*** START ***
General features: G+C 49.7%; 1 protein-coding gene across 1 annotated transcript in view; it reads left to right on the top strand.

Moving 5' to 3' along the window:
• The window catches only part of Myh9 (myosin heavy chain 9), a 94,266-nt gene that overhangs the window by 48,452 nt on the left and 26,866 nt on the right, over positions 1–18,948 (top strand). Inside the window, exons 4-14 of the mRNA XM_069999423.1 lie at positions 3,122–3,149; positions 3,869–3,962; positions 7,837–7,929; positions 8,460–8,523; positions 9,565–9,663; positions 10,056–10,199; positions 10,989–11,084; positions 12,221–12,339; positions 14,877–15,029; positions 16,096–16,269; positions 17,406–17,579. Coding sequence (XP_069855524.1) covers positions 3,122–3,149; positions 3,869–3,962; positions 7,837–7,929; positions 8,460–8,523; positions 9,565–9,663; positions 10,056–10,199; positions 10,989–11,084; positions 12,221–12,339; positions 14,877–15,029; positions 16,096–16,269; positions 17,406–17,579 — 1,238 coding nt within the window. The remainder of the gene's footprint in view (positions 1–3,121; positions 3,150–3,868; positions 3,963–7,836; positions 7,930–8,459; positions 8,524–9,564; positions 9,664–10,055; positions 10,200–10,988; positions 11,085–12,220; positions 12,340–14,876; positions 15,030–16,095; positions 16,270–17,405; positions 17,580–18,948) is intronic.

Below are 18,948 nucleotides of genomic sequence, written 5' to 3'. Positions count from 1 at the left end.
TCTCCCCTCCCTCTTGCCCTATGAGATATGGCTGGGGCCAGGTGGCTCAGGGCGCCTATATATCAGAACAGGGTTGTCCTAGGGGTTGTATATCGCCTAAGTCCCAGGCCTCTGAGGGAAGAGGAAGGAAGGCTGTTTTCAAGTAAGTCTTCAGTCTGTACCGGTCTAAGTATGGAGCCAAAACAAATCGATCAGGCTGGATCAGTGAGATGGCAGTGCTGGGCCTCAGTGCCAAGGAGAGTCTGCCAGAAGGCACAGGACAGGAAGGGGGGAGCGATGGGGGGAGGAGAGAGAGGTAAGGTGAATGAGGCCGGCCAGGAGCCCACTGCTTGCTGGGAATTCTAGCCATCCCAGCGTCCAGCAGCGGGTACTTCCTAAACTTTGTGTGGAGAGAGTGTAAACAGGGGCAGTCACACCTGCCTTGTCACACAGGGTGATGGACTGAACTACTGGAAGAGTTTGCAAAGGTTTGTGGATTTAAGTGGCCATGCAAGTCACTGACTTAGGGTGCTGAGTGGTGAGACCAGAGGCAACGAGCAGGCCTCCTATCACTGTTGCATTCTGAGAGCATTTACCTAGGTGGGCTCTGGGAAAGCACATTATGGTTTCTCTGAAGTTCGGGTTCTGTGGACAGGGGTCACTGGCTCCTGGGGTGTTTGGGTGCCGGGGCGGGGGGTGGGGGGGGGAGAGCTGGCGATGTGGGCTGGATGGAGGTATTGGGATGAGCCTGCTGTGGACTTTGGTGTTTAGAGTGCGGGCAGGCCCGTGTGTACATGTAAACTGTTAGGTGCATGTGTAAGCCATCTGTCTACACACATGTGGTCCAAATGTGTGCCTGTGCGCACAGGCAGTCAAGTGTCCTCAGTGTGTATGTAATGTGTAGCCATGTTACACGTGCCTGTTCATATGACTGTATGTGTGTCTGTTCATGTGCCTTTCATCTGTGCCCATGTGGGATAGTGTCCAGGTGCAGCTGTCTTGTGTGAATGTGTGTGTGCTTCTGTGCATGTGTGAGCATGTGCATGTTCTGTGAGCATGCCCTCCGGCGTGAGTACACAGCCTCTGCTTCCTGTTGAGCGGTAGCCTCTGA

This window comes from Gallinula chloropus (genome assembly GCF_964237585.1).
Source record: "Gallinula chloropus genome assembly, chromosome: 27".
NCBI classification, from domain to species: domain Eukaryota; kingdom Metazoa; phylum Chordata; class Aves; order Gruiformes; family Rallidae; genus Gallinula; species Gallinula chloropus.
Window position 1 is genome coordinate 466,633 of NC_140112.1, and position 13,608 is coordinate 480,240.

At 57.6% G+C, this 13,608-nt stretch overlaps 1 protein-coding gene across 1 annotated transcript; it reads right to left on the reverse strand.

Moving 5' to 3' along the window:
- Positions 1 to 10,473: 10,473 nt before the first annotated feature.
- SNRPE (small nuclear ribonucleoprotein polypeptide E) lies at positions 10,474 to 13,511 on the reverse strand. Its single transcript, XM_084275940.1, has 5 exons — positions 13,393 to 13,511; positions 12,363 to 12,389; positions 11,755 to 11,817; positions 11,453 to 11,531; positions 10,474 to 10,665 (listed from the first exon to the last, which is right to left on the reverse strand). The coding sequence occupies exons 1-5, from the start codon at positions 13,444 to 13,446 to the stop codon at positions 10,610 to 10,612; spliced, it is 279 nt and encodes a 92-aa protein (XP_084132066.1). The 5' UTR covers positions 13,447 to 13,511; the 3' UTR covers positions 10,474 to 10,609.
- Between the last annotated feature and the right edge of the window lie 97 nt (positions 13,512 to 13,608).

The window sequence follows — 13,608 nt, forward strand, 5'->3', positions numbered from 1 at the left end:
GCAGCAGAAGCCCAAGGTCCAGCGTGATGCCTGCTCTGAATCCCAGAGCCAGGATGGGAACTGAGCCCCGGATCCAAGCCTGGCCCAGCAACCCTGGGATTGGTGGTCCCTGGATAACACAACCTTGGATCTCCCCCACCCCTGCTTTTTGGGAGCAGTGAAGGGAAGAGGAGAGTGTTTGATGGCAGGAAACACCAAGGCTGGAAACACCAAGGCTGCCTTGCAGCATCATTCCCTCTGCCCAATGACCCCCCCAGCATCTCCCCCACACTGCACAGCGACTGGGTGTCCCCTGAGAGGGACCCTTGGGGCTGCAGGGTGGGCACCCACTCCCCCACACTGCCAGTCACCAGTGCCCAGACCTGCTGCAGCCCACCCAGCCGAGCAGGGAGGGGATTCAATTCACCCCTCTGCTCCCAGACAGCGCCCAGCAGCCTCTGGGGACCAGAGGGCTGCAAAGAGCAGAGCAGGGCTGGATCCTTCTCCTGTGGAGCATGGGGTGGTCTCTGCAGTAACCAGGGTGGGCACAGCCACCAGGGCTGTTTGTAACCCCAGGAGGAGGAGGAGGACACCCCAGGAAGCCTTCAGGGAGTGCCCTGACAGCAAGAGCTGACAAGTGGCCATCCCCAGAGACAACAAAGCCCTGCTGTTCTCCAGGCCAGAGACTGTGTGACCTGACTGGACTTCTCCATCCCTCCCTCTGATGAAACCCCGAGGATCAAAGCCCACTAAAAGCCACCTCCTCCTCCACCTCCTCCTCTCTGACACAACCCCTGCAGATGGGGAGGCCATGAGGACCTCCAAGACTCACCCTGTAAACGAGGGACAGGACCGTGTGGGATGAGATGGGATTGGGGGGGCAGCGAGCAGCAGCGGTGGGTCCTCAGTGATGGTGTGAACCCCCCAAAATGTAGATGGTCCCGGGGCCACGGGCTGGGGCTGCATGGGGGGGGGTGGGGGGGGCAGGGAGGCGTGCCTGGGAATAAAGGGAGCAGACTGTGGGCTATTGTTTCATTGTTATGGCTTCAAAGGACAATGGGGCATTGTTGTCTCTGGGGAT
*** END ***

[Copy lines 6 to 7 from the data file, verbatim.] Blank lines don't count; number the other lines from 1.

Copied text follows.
This window comes from Gallinula chloropus (genome assembly GCF_964237585.1).
Source record: "Gallinula chloropus genome assembly, chromosome: 27".